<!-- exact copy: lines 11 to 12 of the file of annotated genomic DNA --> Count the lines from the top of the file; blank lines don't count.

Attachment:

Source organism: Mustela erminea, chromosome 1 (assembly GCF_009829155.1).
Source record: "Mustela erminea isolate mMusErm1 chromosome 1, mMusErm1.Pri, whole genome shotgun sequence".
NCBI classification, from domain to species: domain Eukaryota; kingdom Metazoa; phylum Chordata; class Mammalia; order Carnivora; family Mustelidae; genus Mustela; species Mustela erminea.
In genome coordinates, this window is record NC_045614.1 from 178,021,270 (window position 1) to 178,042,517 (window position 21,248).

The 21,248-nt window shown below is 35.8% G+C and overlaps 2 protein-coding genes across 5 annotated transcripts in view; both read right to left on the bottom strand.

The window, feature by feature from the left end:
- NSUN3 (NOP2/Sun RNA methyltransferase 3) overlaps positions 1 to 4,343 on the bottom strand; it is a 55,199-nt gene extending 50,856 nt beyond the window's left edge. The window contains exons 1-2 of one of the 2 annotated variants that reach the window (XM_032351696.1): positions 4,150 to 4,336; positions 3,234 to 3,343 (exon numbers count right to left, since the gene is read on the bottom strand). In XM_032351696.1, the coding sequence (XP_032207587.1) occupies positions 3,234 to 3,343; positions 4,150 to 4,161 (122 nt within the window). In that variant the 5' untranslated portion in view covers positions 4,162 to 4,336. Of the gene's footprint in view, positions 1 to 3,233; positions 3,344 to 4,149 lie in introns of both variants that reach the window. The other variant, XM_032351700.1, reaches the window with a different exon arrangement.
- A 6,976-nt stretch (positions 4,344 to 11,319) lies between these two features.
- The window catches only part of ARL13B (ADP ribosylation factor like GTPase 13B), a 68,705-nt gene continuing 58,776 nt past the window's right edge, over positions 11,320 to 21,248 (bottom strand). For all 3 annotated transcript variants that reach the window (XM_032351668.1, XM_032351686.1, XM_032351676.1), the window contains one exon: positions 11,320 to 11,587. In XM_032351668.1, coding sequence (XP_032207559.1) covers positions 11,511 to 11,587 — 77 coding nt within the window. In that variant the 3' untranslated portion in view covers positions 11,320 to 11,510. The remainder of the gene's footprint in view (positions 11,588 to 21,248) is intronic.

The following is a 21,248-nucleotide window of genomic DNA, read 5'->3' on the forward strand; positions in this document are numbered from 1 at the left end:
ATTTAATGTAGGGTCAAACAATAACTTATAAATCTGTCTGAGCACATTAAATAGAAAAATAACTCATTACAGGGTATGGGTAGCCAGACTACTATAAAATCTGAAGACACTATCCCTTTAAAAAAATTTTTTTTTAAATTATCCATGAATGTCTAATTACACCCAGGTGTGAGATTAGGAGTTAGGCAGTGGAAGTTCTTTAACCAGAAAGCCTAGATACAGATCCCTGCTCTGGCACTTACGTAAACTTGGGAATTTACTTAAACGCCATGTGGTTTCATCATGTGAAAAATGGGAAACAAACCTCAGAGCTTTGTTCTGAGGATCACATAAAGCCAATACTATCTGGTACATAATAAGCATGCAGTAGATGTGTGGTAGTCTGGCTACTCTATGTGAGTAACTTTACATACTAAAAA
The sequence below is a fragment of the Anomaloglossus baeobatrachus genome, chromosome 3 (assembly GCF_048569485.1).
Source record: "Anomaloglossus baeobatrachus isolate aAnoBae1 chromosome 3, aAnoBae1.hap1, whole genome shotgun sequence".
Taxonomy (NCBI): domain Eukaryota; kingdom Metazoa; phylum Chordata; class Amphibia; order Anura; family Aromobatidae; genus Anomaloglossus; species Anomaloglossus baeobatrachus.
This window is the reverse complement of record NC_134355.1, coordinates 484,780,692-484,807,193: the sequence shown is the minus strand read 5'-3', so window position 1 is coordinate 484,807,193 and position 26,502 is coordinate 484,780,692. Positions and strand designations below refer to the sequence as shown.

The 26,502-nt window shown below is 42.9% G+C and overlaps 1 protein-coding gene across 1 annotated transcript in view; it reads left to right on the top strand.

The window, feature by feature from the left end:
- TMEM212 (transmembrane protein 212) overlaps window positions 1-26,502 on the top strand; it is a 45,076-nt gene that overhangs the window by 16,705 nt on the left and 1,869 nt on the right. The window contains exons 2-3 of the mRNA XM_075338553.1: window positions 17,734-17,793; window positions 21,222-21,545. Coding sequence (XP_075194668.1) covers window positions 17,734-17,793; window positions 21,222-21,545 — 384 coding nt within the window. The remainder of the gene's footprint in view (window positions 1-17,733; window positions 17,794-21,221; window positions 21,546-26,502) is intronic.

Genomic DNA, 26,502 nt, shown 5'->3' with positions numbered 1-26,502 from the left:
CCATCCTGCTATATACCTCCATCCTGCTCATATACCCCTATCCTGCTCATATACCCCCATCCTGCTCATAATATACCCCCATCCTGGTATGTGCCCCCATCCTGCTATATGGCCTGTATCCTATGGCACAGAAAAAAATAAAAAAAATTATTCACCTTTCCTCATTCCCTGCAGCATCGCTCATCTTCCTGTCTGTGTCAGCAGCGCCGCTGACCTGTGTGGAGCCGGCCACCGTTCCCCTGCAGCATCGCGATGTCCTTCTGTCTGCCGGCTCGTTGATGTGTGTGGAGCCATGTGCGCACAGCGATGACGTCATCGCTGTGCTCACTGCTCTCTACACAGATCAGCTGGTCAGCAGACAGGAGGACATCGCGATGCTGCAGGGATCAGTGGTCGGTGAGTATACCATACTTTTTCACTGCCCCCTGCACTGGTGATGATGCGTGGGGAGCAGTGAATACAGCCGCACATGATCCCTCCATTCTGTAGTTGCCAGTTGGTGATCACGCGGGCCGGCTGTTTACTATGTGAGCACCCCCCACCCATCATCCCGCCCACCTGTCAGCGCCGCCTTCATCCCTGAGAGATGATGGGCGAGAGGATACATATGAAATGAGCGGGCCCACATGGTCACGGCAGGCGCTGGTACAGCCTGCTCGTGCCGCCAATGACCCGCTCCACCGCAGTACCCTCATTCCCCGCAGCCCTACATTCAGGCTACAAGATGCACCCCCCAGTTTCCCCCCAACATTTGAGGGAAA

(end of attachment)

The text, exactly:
ATTTAATGTAGGGTCAAACAATAACTTATAAATCTGTCTGAGCACATTAAATAGAAAAATAACTCATTACAGGGTATGGGTAGCCAGACTACTATAAAATCTGAAGACACTATCCCTTTAAAAAAATTTTTTTTTAAATTATCCATGAATGTCTAATTACACCCAGGTGTGAGATTAGGAGTTAGGCAGTGGAAGTTCTTTAACCAGAAAGCCTAGATACAGATCCCTGCTCTGGCACTTACGTAAACTTGGGAATTTACTTAAACGCCATGTGGTTTCATCATGTGAAAAATGGGAAACAAACCTCAGAGCTTTGTTCTGAGGATCACATAAAGCCAATACTATCTGGTACATAATAAGCATGCAGTAGATGTGTGGTAGTCTGGCTACTCTATGTGAGTAACTTTACATACTAAAAA
The sequence below is a fragment of the Anomaloglossus baeobatrachus genome, chromosome 3 (assembly GCF_048569485.1).